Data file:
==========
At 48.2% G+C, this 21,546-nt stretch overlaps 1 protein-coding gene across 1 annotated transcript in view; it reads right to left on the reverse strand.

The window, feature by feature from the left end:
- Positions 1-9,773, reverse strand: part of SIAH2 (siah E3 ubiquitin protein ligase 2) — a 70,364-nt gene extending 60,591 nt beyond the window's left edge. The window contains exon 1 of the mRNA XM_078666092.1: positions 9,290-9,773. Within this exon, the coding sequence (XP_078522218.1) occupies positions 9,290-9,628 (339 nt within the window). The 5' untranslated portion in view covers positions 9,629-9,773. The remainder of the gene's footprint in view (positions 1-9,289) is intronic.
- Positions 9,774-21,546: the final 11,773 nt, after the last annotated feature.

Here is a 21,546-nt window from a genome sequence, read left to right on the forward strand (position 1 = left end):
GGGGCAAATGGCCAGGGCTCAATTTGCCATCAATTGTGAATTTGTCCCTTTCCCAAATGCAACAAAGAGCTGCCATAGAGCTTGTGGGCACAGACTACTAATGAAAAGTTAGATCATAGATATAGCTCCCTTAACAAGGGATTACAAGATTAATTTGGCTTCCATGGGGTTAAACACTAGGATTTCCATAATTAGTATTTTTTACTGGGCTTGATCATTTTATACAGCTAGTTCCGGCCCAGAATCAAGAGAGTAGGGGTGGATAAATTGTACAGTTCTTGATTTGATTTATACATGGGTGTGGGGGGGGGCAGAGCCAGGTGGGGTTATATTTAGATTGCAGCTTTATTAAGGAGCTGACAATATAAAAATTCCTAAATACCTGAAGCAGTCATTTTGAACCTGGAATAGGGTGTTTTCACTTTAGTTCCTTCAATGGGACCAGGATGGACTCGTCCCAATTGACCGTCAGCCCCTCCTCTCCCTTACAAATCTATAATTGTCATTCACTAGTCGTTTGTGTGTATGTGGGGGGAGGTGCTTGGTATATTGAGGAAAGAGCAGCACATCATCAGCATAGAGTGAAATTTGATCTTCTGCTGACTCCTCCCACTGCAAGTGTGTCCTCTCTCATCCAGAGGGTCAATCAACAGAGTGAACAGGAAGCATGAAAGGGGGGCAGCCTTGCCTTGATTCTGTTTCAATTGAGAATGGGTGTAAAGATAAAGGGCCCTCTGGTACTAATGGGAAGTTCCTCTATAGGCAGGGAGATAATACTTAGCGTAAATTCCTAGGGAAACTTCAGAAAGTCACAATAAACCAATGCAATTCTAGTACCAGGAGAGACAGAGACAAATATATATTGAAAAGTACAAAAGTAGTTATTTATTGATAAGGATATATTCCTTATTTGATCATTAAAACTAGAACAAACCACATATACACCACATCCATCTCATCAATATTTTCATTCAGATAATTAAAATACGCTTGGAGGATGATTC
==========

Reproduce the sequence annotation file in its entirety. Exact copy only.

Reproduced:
At 48.2% G+C, this 21,546-nt stretch overlaps 1 protein-coding gene across 1 annotated transcript in view; it reads right to left on the reverse strand.

The window, feature by feature from the left end:
- Positions 1-9,773, reverse strand: part of SIAH2 (siah E3 ubiquitin protein ligase 2) — a 70,364-nt gene extending 60,591 nt beyond the window's left edge. The window contains exon 1 of the mRNA XM_078666092.1: positions 9,290-9,773. Within this exon, the coding sequence (XP_078522218.1) occupies positions 9,290-9,628 (339 nt within the window). The 5' untranslated portion in view covers positions 9,629-9,773. The remainder of the gene's footprint in view (positions 1-9,289) is intronic.
- Positions 9,774-21,546: the final 11,773 nt, after the last annotated feature.

Here is a 21,546-nt window from a genome sequence, read left to right on the forward strand (position 1 = left end):
GGGGCAAATGGCCAGGGCTCAATTTGCCATCAATTGTGAATTTGTCCCTTTCCCAAATGCAACAAAGAGCTGCCATAGAGCTTGTGGGCACAGACTACTAATGAAAAGTTAGATCATAGATATAGCTCCCTTAACAAGGGATTACAAGATTAATTTGGCTTCCATGGGGTTAAACACTAGGATTTCCATAATTAGTATTTTTTACTGGGCTTGATCATTTTATACAGCTAGTTCCGGCCCAGAATCAAGAGAGTAGGGGTGGATAAATTGTACAGTTCTTGATTTGATTTATACATGGGTGTGGGGGGGGGCAGAGCCAGGTGGGGTTATATTTAGATTGCAGCTTTATTAAGGAGCTGACAATATAAAAATTCCTAAATACCTGAAGCAGTCATTTTGAACCTGGAATAGGGTGTTTTCACTTTAGTTCCTTCAATGGGACCAGGATGGACTCGTCCCAATTGACCGTCAGCCCCTCCTCTCCCTTACAAATCTATAATTGTCATTCACTAGTCGTTTGTGTGTATGTGGGGGGAGGTGCTTGGTATATTGAGGAAAGAGCAGCACATCATCAGCATAGAGTGAAATTTGATCTTCTGCTGACTCCTCCCACTGCAAGTGTGTCCTCTCTCATCCAGAGGGTCAATCAACAGAGTGAACAGGAAGCATGAAAGGGGGGCAGCCTTGCCTTGATTCTGTTTCAATTGAGAATGGGTGTAAAGATAAAGGGCCCTCTGGTACTAATGGGAAGTTCCTCTATAGGCAGGGAGATAATACTTAGCGTAAATTCCTAGGGAAACTTCAGAAAGTCACAATAAACCAATGCAATTCTAGTACCAGGAGAGACAGAGACAAATATATATTGAAAAGTACAAAAGTAGTTATTTATTGATAAGGATATATTCCTTATTTGATCATTAAAACTAGAACAAACCACATATACACCACATCCATCTCATCAATATTTTCATTCAGATAATTAAAATACGCTTGGAGGATGATTC